Latin Music's Queer Revolution: Proud, If Not Always Out
Our next guest essayist for Rhapsody Latin Week 2012 is Monika Fabian, a writer from New York City. Her pieces on Latino arts and culture have most recently appeared in ABC-Univision News, the New York Daily News and WNYC.
When Chavela Vargas died on August 5, Latin Americans lost one of their culture's few openly gay musicians. The legendary Mexican folk singer didn't go public with her sexual orientation until late in life, coming out in 2000 at the age of 81. But as many of her remembrances noted, the fierce Costa Rica-born chanteuse's queerness and rumored liaisons were practically public record throughout most of her life and career. Vargas sang to female love interests (in songs like "Macorina" and "Se Me Hizo Facil") and defied gender norms in Catholic, conservative Mexico nearly 50 years before she would publicly proclaim her homosexuality.
Latin American countries have made significant strides toward LGBT civil rights like marriage equality and openly gay soldiers serving in the military in recent decades -- often ahead of the United States, as with Argentina and Uruguay -- but the shift in cultural attitudes toward gay acceptance has been slower in coming. Homophobia and transphobia are still entrenched and largely unchecked in a number of Latin American societies, and incidents of gay- and trans-bashing still readily occur.
Vargas' late-life public outness but lifelong queerness might be an example of a phenomenon acclaimed Mexican singer Juan Gabriel famously summarized when he himself swatted away prying inquiries into his orientation with the reply "Lo que se ve, no se pregunta" ("There's no need to ask about something that's obvious"). Without making tacit assumptions about Gabriel's sexuality, it seems that he, Vargas (for most of her life) and other Latin American musicians have articulated expressions of queerness in their music that have little to do with outness. This queer (in)visibility or ambiguity insures protection from any homophobic backlash or "pink market" ghettoization, and also provides fluid, freeing and safe space in which to personally and artistically navigate. Many queer and allied artists compose music about same-sex love and other LGBT themes, all the while resisting the "out" labeling and the perceived roles for out public figures.
Spurred by a punk-rooted DIY ethos, Argentina and Mexico's Kumbia Queers say they sought to do little else beyond singing love songs to girls when they formed their group in 2007. "From the moment we started, we had the idea that we wanted to do songs for girls, about girls," explained co-lead singer Juana Chang in a recent interview with the Latin culture site Remezcla. The motley sextet adopted "queer" to reflect its homo sensibility as well as its overall philosophical weirdness.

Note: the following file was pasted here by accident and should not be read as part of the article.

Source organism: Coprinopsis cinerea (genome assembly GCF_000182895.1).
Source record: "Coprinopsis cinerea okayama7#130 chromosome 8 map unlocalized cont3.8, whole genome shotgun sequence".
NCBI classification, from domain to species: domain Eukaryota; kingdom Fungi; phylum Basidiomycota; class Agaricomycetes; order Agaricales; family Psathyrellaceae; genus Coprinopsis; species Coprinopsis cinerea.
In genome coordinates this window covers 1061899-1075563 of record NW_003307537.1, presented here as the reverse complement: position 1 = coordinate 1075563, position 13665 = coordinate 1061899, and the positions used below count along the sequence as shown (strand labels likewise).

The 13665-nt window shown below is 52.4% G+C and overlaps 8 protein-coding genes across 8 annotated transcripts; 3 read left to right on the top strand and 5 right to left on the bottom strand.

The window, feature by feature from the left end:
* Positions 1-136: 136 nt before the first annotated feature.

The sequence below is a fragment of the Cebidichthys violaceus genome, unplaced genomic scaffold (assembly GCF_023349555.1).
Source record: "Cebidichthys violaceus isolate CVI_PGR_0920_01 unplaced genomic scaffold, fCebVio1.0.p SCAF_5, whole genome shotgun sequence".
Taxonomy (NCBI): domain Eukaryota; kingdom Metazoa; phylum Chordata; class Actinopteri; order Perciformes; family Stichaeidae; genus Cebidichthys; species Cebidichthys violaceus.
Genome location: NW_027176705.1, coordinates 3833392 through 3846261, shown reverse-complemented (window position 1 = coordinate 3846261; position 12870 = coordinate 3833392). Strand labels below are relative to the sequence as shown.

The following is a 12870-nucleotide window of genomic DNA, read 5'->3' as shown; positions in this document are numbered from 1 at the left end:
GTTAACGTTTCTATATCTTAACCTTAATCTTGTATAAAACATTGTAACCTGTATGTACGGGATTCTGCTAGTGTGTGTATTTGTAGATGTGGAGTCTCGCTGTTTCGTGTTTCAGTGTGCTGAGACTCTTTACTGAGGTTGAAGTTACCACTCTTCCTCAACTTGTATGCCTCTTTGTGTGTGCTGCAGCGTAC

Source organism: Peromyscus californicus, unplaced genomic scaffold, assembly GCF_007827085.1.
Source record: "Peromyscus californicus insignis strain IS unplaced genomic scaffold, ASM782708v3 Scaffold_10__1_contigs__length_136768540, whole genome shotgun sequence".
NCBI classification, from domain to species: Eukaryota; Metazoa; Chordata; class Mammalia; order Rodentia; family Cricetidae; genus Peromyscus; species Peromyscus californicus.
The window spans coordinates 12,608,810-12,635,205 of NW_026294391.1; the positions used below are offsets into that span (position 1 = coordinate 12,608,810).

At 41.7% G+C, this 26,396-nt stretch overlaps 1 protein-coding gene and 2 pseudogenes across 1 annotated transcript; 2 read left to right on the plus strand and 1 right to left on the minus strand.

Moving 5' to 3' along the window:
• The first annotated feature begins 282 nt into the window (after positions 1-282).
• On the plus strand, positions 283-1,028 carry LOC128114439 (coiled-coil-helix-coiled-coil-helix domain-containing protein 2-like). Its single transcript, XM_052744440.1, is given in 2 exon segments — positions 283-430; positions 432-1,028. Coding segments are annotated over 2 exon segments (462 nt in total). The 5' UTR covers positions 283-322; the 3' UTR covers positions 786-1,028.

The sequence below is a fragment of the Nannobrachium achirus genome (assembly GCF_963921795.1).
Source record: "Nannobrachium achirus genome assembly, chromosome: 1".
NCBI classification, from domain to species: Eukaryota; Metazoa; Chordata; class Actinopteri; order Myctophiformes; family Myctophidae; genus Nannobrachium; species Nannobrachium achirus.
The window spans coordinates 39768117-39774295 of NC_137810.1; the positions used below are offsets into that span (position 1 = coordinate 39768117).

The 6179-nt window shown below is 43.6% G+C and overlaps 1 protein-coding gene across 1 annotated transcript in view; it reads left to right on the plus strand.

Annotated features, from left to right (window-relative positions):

But queer references or innuendo in songs are often more veiled or suggested. In Juan Gabriel's ranchera "Inocente Pobre Amigo," for example, a spurned lover taunts, "Te pareces tanto a mi que no puedes engañar" ("You look so much like me that you can't fool me"), before diving into a lovelorn tirade that, while never revealing its recipient's gender, does dress down that ex-lover's new male lover (the "innocent, poor friend" mentioned in the title).
Songs like "El Baile y El Salon" by alt rock act Café Tacvba and Chilean pop artist Alex Anwandter's "Como Puedes Vivir Contigo Mismo?" employ a similar device, wherein the same-sex nature of the songs are revealed only at the end. The former's ballad about love and life as a metaphorical dance in a hall ends with this: "Y asi bailando quiero/ Que me hagas el amor/ De hombre a hombre/ Voleuz-vous coucher avec moi?" ("And dancing this way/ I'd like you to make love to me/ Man to man/ Would you like to sleep with me?"). Anwandter's first-person-voiced '80s dance-pop throwback about heartbreak reveals its subject to be male with the gendered final line: "Vuelve a ser el mismo de antes, amor" ("Go back to being who you were before, love").
But as mentioned earlier, gay acceptance in Latin America was slowly progressing, and in the '80s, two important songs emerged. Spanish electro-pop act Alaska y Dinarama's "A Quien Le Importa" came out in 1986 and was embraced as an empowering gay anthem in the region. And at the height of the AIDS epidemic, Nuyorican salsero Willie Colon recorded "El Gran Varón," a parable about a father who rejects his cross-dressing and presumably gay son, who then dies of AIDS, leaving the father full of regret. The song's chorus gets to the heart of the matter: "No se puede corregir a la naturaleza/ Palo que nace doblado, jamás su tronco endereza" ("You can never correct nature/ The tree that is born bent will never straighten its trunk"). The song has become a salsa classic.
Artists themselves are coming out, too -- most notably, Puerto Rican pop icon Ricky Martin, former telenovela teeny-bopper Christian Chávez, Argentine pop-rocker Leo Garcia, and Dominican electro-merengue singer Rita Indiana, who started out in the duo Miti Miti before going solo on 2010's El Juidero. But again, even as out artists, they all vary in how they treat queer themes in their music and negotiate being a publicly out figure. And this, in the end, might be Chavela Vargas' most enduring legacy: The revelation of a "Mundo Raro" ("Queer World," one of her best-known songs) in Latin American music, and one queer artist's path through it.